Evaluating the Responsibility of the Government RegardingCurrency Depreciation: A Political Economy of Currency in Religion

Document Type : Original Article

Authors

1 Ph.D student, Department of Islamic Jurisprudence, Faculty of Theology, Science and Research University, Tehran, Iran.

2 Professor in the Department of Islamic Jurisprudence, Faculty of Theology, science and Research University, Tehran, Iran (Corresponding Author)

3 Associate Professor, Department of Islamic Jurisprudence and Law, Faculty of Humanities, Shahid Motahari University, Tehran, Iran.

Abstract

The currency value or the depreciation in the value of a country’s currency is related to governmental policies and institutes. In general, central banks, dependently or independently design and supervise monetary policies. Therefore, the higher the independence of the central bank is, the more successful the monetary policies will. Due to the lack of independence of the Central Bank in Iran, monetary policies are still under the control of the government. Thus, the government is an active participant in monetary policies. As the policies adopted by the government and the Central Bank have resulted in the significant depreciation of the national currency, and has negatively affected a large number of in the Iranian society this article is investigating the case in religion perspective. After proving the responsibility of the government and the central bank, the current study explores and discusses the jurisprudential rules relevant to this issue. Utilizing a specific type of political economy of the religion, and economic tools this study confirms the duty of the government to compensate for the economic damages imposed on the citizens. The results of the study show that improper government policies are responsible for current situation of Iranian currency. Based on Shariah, it finally recommends some policies to bail out from such bottleneck.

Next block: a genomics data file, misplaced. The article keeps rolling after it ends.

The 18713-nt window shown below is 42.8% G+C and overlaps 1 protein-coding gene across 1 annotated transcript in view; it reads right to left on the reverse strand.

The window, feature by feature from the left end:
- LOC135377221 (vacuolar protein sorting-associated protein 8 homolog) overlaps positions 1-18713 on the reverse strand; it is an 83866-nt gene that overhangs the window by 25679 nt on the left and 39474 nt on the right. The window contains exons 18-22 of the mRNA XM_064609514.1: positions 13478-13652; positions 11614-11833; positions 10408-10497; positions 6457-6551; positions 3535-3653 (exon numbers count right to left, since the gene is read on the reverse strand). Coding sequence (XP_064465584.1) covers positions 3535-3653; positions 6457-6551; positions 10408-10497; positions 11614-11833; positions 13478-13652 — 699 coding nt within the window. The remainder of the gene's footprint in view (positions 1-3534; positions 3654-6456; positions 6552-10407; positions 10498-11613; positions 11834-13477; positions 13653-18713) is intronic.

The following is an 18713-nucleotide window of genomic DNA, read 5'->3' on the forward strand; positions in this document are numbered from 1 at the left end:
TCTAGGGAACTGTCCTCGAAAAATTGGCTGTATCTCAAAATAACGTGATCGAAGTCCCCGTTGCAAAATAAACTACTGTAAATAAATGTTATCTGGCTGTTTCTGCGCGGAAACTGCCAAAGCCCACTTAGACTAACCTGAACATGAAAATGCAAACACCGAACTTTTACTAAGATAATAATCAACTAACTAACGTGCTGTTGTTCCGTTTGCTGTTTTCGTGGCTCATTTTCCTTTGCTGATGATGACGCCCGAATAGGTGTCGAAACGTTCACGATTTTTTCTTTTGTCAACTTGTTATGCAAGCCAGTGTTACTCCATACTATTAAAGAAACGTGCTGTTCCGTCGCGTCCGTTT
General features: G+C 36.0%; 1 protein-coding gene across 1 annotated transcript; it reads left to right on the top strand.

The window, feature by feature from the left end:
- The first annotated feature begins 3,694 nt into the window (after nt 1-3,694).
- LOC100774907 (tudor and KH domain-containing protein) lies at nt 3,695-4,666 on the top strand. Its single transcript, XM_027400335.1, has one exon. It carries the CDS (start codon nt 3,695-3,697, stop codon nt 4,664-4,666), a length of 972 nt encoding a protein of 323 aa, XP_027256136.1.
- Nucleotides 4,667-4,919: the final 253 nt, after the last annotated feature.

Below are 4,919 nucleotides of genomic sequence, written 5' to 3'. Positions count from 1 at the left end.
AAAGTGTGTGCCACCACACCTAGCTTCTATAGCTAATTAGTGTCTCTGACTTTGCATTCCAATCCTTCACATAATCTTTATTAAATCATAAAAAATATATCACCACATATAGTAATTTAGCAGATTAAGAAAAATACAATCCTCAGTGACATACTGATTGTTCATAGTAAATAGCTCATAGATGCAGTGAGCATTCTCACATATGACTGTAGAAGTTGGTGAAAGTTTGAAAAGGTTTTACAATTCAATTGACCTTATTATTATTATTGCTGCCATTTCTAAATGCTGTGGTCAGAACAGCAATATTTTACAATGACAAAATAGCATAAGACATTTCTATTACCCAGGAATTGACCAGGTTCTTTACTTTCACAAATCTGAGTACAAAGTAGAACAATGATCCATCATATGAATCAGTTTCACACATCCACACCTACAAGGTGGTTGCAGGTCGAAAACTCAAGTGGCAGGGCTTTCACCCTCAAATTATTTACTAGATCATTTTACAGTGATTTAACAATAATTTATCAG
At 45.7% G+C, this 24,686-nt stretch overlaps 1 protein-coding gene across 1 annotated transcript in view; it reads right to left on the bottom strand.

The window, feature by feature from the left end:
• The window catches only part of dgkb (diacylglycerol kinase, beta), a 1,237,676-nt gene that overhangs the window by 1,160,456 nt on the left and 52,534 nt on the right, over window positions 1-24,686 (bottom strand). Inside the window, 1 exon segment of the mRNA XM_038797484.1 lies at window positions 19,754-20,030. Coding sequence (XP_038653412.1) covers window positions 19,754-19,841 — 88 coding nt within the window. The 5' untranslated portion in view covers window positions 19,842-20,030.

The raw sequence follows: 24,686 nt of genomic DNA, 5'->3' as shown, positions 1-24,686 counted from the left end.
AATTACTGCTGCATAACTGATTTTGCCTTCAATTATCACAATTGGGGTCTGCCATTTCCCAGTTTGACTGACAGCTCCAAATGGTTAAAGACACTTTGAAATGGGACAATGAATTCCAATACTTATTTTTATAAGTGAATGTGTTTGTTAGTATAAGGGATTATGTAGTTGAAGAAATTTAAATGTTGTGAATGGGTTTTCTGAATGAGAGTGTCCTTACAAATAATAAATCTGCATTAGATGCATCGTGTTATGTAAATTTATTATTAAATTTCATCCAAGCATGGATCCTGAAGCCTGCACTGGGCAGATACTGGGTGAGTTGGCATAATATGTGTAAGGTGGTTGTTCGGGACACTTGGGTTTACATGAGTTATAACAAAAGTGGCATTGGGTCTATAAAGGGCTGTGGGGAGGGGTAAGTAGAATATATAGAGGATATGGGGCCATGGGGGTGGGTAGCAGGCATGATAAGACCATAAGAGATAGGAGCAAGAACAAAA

Keywords


Volume 3, Issue 1
June 2022
Pages 245-268
  • Receive Date: 11 December 2021
  • Revise Date: 31 December 2021
  • Accept Date: 09 May 2022
  • First Publish Date: 09 May 2022